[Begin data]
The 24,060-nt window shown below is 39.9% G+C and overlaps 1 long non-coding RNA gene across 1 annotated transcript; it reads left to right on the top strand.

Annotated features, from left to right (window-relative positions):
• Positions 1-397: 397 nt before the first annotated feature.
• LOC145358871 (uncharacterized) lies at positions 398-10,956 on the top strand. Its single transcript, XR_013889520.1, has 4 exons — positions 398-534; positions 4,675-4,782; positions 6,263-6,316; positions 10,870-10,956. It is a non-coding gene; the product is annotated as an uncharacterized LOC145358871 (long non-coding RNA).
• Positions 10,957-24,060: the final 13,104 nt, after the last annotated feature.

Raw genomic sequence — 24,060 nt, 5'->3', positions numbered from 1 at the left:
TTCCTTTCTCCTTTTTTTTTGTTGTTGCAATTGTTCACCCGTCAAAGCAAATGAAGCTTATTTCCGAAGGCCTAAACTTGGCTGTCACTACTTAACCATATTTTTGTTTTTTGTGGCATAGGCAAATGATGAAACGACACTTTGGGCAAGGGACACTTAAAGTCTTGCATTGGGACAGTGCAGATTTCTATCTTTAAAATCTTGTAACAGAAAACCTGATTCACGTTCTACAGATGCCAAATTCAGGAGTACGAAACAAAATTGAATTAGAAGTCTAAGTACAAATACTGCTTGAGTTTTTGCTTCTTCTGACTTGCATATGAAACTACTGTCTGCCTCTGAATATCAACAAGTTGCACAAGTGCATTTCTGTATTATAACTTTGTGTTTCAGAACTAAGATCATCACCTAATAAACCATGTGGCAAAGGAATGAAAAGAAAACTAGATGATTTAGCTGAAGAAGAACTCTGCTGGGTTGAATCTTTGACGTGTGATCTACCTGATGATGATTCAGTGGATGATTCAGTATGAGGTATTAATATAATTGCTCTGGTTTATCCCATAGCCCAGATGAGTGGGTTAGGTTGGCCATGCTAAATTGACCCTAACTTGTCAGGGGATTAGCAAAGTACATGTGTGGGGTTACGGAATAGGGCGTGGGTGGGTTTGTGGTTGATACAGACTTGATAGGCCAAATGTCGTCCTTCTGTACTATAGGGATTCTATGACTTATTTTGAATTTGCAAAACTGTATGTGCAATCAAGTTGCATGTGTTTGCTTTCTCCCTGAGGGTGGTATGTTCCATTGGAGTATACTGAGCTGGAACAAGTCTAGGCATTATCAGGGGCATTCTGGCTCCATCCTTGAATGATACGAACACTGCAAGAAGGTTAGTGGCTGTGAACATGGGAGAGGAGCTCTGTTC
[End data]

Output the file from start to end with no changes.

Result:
The 24,060-nt window shown below is 39.9% G+C and overlaps 1 long non-coding RNA gene across 1 annotated transcript; it reads left to right on the top strand.

Annotated features, from left to right (window-relative positions):
• Positions 1-397: 397 nt before the first annotated feature.
• LOC145358871 (uncharacterized) lies at positions 398-10,956 on the top strand. Its single transcript, XR_013889520.1, has 4 exons — positions 398-534; positions 4,675-4,782; positions 6,263-6,316; positions 10,870-10,956. It is a non-coding gene; the product is annotated as an uncharacterized LOC145358871 (long non-coding RNA).
• Positions 10,957-24,060: the final 13,104 nt, after the last annotated feature.

Raw genomic sequence — 24,060 nt, 5'->3', positions numbered from 1 at the left:
TTCCTTTCTCCTTTTTTTTTGTTGTTGCAATTGTTCACCCGTCAAAGCAAATGAAGCTTATTTCCGAAGGCCTAAACTTGGCTGTCACTACTTAACCATATTTTTGTTTTTTGTGGCATAGGCAAATGATGAAACGACACTTTGGGCAAGGGACACTTAAAGTCTTGCATTGGGACAGTGCAGATTTCTATCTTTAAAATCTTGTAACAGAAAACCTGATTCACGTTCTACAGATGCCAAATTCAGGAGTACGAAACAAAATTGAATTAGAAGTCTAAGTACAAATACTGCTTGAGTTTTTGCTTCTTCTGACTTGCATATGAAACTACTGTCTGCCTCTGAATATCAACAAGTTGCACAAGTGCATTTCTGTATTATAACTTTGTGTTTCAGAACTAAGATCATCACCTAATAAACCATGTGGCAAAGGAATGAAAAGAAAACTAGATGATTTAGCTGAAGAAGAACTCTGCTGGGTTGAATCTTTGACGTGTGATCTACCTGATGATGATTCAGTGGATGATTCAGTATGAGGTATTAATATAATTGCTCTGGTTTATCCCATAGCCCAGATGAGTGGGTTAGGTTGGCCATGCTAAATTGACCCTAACTTGTCAGGGGATTAGCAAAGTACATGTGTGGGGTTACGGAATAGGGCGTGGGTGGGTTTGTGGTTGATACAGACTTGATAGGCCAAATGTCGTCCTTCTGTACTATAGGGATTCTATGACTTATTTTGAATTTGCAAAACTGTATGTGCAATCAAGTTGCATGTGTTTGCTTTCTCCCTGAGGGTGGTATGTTCCATTGGAGTATACTGAGCTGGAACAAGTCTAGGCATTATCAGGGGCATTCTGGCTCCATCCTTGAATGATACGAACACTGCAAGAAGGTTAGTGGCTGTGAACATGGGAGAGGAGCTCTGTTC